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Nishio Brewing



Miso

miso
For more than a thousand years, miso made from whole soybeans has been a staple of Japanese home cooking. The kind made in Nishio does not contain rice, wheat, or barley and is called akamiso, for the reddish-brown color of the pure soybean-paste after its long fermentation period. It is a specialty of the Mikawa region, and greatly prized for its deep flavor and use as a preservative.

Miso used to be made in the family, the true “taste of home”. But with the economic expansion of the Edo period, some kinds of miso became more popular than others and their use spread nationwide. Nishio’s red miso is renowned for keeping its aroma even when it is boiled and for rounding out the taste of other ingredients in cooking.

Misokattsu pork cutlets and Doteni udon noodles simmered in miso have long been favorites of the regional cuisine of Aichi. In recent years, people are becoming more aware of the nutritional value of soy products like miso and it is even attracting attention as a health food around the world now.

Because miso is a fermented food, traditional miso makers are often called jōzō – breweries – in Japanese. There are three of them in Nishio.


Hatoya (Miso Park)

Hatoya began making miso in the Edo period, some 300 years ago and continues to use traditional methods and ingredients. “The key to understanding miso is that it’s not made by humans, but by fermentation”, says Kinji Toriyama, the ninth generation owner of Hatoya. “Our role is to create an environment where the fermentation process can do its work. We don’t need modern technology for this – making delicious miso is a matter between humans and nature alone.”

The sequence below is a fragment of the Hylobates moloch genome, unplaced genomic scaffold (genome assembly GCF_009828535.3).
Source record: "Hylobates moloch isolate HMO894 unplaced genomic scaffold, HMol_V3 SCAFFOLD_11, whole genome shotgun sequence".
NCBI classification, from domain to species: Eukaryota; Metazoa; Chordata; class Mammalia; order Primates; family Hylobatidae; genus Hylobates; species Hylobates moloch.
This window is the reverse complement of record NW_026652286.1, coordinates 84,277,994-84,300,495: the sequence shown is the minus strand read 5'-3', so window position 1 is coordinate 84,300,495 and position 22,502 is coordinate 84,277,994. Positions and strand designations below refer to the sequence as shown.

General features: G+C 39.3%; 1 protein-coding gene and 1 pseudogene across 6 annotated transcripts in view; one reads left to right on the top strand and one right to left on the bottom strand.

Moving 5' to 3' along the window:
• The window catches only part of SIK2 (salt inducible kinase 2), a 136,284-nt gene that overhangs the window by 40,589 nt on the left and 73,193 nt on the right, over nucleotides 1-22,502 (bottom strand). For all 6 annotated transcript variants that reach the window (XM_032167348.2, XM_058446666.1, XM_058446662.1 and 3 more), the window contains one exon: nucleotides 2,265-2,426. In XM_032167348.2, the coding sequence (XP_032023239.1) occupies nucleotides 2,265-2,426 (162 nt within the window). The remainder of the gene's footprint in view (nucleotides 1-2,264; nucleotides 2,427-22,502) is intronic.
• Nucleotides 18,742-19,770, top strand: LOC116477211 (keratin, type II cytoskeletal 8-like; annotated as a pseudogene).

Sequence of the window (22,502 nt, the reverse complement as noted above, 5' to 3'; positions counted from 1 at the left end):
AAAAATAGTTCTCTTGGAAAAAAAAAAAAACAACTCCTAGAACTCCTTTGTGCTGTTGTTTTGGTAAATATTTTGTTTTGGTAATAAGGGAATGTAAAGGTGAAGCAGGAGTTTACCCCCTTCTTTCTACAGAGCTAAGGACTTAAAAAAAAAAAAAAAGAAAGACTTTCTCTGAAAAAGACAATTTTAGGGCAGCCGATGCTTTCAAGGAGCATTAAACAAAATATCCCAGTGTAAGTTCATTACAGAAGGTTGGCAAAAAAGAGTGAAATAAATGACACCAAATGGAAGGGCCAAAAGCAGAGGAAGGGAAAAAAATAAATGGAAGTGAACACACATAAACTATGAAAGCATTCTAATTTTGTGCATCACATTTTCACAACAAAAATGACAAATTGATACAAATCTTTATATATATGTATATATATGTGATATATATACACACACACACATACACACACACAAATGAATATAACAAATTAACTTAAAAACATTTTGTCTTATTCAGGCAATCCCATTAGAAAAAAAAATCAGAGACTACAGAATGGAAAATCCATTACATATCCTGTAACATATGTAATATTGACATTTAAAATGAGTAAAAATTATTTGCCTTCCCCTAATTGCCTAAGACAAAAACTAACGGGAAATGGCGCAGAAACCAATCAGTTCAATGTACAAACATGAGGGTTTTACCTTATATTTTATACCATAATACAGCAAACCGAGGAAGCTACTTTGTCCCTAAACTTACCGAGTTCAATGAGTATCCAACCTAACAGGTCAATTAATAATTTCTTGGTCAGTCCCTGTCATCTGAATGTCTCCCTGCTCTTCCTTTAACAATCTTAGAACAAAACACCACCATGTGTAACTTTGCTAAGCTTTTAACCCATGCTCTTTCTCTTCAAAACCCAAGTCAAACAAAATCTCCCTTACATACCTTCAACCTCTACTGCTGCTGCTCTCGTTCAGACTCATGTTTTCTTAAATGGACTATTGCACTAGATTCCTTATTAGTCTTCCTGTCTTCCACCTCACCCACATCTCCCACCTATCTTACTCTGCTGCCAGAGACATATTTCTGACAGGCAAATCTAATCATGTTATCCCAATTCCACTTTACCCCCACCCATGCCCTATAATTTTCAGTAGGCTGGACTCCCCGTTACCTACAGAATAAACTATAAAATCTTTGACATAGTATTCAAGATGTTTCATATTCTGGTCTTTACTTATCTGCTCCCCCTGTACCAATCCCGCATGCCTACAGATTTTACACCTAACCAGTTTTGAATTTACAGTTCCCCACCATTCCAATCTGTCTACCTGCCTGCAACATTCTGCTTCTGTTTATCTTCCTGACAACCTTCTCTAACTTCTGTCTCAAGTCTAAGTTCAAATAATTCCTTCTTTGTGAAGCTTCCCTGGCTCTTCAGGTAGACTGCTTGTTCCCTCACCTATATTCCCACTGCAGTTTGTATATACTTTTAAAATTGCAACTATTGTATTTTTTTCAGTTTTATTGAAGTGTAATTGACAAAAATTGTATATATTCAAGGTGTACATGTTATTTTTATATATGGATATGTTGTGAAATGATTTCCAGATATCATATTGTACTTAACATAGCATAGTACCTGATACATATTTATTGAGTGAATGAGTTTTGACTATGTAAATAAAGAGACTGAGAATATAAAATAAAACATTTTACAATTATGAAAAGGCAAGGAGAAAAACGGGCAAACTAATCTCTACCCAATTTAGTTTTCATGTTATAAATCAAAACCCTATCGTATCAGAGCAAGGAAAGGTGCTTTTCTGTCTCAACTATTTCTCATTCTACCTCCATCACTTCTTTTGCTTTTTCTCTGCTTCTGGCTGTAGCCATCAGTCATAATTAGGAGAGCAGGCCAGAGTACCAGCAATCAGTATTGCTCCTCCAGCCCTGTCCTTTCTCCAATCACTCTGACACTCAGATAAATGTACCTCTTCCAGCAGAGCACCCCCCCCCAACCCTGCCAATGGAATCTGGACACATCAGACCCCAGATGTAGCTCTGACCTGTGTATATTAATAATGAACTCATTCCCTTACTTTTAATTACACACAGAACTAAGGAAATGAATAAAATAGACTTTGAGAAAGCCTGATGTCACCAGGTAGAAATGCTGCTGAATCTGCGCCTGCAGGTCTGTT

To show how this is done, Mr. Toriyama launched Miso Park ten years ago. Here, you can see, taste and even try hands-on what making miso is all about. The park features a variety of facilities, including a museum, a miso-making experience hall, a restaurant that serves many miso dishes, and a specialty shop for miso and soy sauce, alongside other specialties from Nishio.
About Miso Park

Address Agatsuma-cho 21 No. 1
tel 0563-56-7373
web www.misopark.com

Suzumiso Jōzōjo

The miso of Shigeru Suzuki, third generation proprietor of Suzumiso, is hand-made and additive-free. “We continue the traditional food culture of the fishing villages on Mikawa Bay and preserve their unique way of making miso”.

His Bara Kōji (Rose Miso) is a pale, light miso with a short ripening period. It brings out the delicious flavor of the soy-beans and complements seafood well. Although it can be used as an everyday miso, Suzumiso prides itself as the best match for the popular local asari clams.

Address Higashitsuzu-cho Gido 61-1
tel 0563-62-2271
web suzumiso.jp

Imai Jōzō

The characteristic taste of Imai’s whole-bean miso is owed to its minimalist production method. It is made without extracting the tamari, a savory liquid similar to soy sauce that collects in the brewing vats as the miso ages. The paste is also left unpasteurized, resulting in an authentic, raw miso with living bacteria cultures that keeps ripening.